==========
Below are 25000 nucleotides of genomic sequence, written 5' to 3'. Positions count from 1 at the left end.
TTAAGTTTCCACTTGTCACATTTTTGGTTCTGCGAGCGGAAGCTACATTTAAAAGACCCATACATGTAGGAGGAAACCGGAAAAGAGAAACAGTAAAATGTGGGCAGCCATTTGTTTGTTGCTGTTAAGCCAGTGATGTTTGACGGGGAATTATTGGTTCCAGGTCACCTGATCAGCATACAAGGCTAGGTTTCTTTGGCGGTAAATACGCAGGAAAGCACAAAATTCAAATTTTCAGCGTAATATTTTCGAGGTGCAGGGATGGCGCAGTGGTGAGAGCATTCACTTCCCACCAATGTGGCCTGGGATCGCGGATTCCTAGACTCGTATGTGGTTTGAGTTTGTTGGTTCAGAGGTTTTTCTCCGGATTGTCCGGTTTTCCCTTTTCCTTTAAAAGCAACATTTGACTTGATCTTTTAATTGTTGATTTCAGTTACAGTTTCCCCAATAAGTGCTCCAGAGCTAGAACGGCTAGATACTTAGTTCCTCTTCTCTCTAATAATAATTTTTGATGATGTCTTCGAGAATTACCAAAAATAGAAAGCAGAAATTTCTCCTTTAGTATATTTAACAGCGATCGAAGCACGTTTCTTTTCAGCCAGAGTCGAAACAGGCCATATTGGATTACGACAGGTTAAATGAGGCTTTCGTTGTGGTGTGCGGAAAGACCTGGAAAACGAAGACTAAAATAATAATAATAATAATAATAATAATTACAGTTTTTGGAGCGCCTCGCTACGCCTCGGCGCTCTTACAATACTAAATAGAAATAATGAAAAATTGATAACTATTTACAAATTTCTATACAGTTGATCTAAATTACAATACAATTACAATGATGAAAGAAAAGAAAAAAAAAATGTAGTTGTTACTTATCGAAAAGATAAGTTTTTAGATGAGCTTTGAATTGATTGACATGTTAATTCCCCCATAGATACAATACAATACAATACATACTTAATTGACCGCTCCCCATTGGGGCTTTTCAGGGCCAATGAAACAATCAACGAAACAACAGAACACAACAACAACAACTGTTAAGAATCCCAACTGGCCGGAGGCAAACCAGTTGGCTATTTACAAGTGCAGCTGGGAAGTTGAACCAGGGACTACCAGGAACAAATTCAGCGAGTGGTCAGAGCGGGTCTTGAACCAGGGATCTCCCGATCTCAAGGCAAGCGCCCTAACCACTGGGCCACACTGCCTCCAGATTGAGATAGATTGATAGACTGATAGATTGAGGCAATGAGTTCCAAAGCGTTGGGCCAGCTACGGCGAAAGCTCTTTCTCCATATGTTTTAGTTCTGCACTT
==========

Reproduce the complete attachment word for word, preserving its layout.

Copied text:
Below are 25000 nucleotides of genomic sequence, written 5' to 3'. Positions count from 1 at the left end.
TTAAGTTTCCACTTGTCACATTTTTGGTTCTGCGAGCGGAAGCTACATTTAAAAGACCCATACATGTAGGAGGAAACCGGAAAAGAGAAACAGTAAAATGTGGGCAGCCATTTGTTTGTTGCTGTTAAGCCAGTGATGTTTGACGGGGAATTATTGGTTCCAGGTCACCTGATCAGCATACAAGGCTAGGTTTCTTTGGCGGTAAATACGCAGGAAAGCACAAAATTCAAATTTTCAGCGTAATATTTTCGAGGTGCAGGGATGGCGCAGTGGTGAGAGCATTCACTTCCCACCAATGTGGCCTGGGATCGCGGATTCCTAGACTCGTATGTGGTTTGAGTTTGTTGGTTCAGAGGTTTTTCTCCGGATTGTCCGGTTTTCCCTTTTCCTTTAAAAGCAACATTTGACTTGATCTTTTAATTGTTGATTTCAGTTACAGTTTCCCCAATAAGTGCTCCAGAGCTAGAACGGCTAGATACTTAGTTCCTCTTCTCTCTAATAATAATTTTTGATGATGTCTTCGAGAATTACCAAAAATAGAAAGCAGAAATTTCTCCTTTAGTATATTTAACAGCGATCGAAGCACGTTTCTTTTCAGCCAGAGTCGAAACAGGCCATATTGGATTACGACAGGTTAAATGAGGCTTTCGTTGTGGTGTGCGGAAAGACCTGGAAAACGAAGACTAAAATAATAATAATAATAATAATAATAATTACAGTTTTTGGAGCGCCTCGCTACGCCTCGGCGCTCTTACAATACTAAATAGAAATAATGAAAAATTGATAACTATTTACAAATTTCTATACAGTTGATCTAAATTACAATACAATTACAATGATGAAAGAAAAGAAAAAAAAAATGTAGTTGTTACTTATCGAAAAGATAAGTTTTTAGATGAGCTTTGAATTGATTGACATGTTAATTCCCCCATAGATACAATACAATACAATACATACTTAATTGACCGCTCCCCATTGGGGCTTTTCAGGGCCAATGAAACAATCAACGAAACAACAGAACACAACAACAACAACTGTTAAGAATCCCAACTGGCCGGAGGCAAACCAGTTGGCTATTTACAAGTGCAGCTGGGAAGTTGAACCAGGGACTACCAGGAACAAATTCAGCGAGTGGTCAGAGCGGGTCTTGAACCAGGGATCTCCCGATCTCAAGGCAAGCGCCCTAACCACTGGGCCACACTGCCTCCAGATTGAGATAGATTGATAGACTGATAGATTGAGGCAATGAGTTCCAAAGCGTTGGGCCAGCTACGGCGAAAGCTCTTTCTCCATATGTTTTAGTTCTGCACTT